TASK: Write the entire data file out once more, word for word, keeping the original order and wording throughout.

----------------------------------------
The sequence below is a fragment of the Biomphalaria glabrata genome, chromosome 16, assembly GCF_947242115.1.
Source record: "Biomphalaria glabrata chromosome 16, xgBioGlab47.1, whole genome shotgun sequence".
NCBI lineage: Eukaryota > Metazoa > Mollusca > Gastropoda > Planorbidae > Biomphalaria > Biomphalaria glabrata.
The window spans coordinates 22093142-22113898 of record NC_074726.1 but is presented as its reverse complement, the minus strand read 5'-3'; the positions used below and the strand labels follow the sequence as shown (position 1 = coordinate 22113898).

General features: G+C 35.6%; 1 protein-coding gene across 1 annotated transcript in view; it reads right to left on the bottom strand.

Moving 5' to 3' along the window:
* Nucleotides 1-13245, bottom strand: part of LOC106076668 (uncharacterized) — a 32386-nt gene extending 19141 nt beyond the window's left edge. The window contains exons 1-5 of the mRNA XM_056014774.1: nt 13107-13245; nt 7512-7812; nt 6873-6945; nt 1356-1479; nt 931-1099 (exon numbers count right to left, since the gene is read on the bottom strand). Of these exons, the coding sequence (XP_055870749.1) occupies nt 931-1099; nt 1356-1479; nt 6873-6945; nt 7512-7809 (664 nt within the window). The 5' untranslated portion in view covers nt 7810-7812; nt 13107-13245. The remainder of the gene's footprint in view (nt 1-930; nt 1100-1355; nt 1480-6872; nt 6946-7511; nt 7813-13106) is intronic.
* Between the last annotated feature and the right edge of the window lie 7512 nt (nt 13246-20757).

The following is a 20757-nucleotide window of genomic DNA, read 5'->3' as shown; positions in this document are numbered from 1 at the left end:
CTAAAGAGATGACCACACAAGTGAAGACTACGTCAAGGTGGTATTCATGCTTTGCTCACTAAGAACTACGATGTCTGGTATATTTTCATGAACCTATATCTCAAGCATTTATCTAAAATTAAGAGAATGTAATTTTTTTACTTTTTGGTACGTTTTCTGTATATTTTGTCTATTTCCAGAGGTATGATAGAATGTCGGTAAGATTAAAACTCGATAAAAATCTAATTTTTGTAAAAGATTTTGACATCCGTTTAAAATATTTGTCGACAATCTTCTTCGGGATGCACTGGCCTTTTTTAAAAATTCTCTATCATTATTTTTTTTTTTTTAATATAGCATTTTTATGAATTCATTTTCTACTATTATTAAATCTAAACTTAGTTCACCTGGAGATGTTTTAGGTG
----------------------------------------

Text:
The sequence below is a fragment of the Biomphalaria glabrata genome, chromosome 16, assembly GCF_947242115.1.
Source record: "Biomphalaria glabrata chromosome 16, xgBioGlab47.1, whole genome shotgun sequence".
NCBI lineage: Eukaryota > Metazoa > Mollusca > Gastropoda > Planorbidae > Biomphalaria > Biomphalaria glabrata.
The window spans coordinates 22093142-22113898 of record NC_074726.1 but is presented as its reverse complement, the minus strand read 5'-3'; the positions used below and the strand labels follow the sequence as shown (position 1 = coordinate 22113898).

General features: G+C 35.6%; 1 protein-coding gene across 1 annotated transcript in view; it reads right to left on the bottom strand.

Moving 5' to 3' along the window:
* Nucleotides 1-13245, bottom strand: part of LOC106076668 (uncharacterized) — a 32386-nt gene extending 19141 nt beyond the window's left edge. The window contains exons 1-5 of the mRNA XM_056014774.1: nt 13107-13245; nt 7512-7812; nt 6873-6945; nt 1356-1479; nt 931-1099 (exon numbers count right to left, since the gene is read on the bottom strand). Of these exons, the coding sequence (XP_055870749.1) occupies nt 931-1099; nt 1356-1479; nt 6873-6945; nt 7512-7809 (664 nt within the window). The 5' untranslated portion in view covers nt 7810-7812; nt 13107-13245. The remainder of the gene's footprint in view (nt 1-930; nt 1100-1355; nt 1480-6872; nt 6946-7511; nt 7813-13106) is intronic.
* Between the last annotated feature and the right edge of the window lie 7512 nt (nt 13246-20757).

The following is a 20757-nucleotide window of genomic DNA, read 5'->3' as shown; positions in this document are numbered from 1 at the left end:
CTAAAGAGATGACCACACAAGTGAAGACTACGTCAAGGTGGTATTCATGCTTTGCTCACTAAGAACTACGATGTCTGGTATATTTTCATGAACCTATATCTCAAGCATTTATCTAAAATTAAGAGAATGTAATTTTTTTACTTTTTGGTACGTTTTCTGTATATTTTGTCTATTTCCAGAGGTATGATAGAATGTCGGTAAGATTAAAACTCGATAAAAATCTAATTTTTGTAAAAGATTTTGACATCCGTTTAAAATATTTGTCGACAATCTTCTTCGGGATGCACTGGCCTTTTTTAAAAATTCTCTATCATTATTTTTTTTTTTTTAATATAGCATTTTTATGAATTCATTTTCTACTATTATTAAATCTAAACTTAGTTCACCTGGAGATGTTTTAGGTG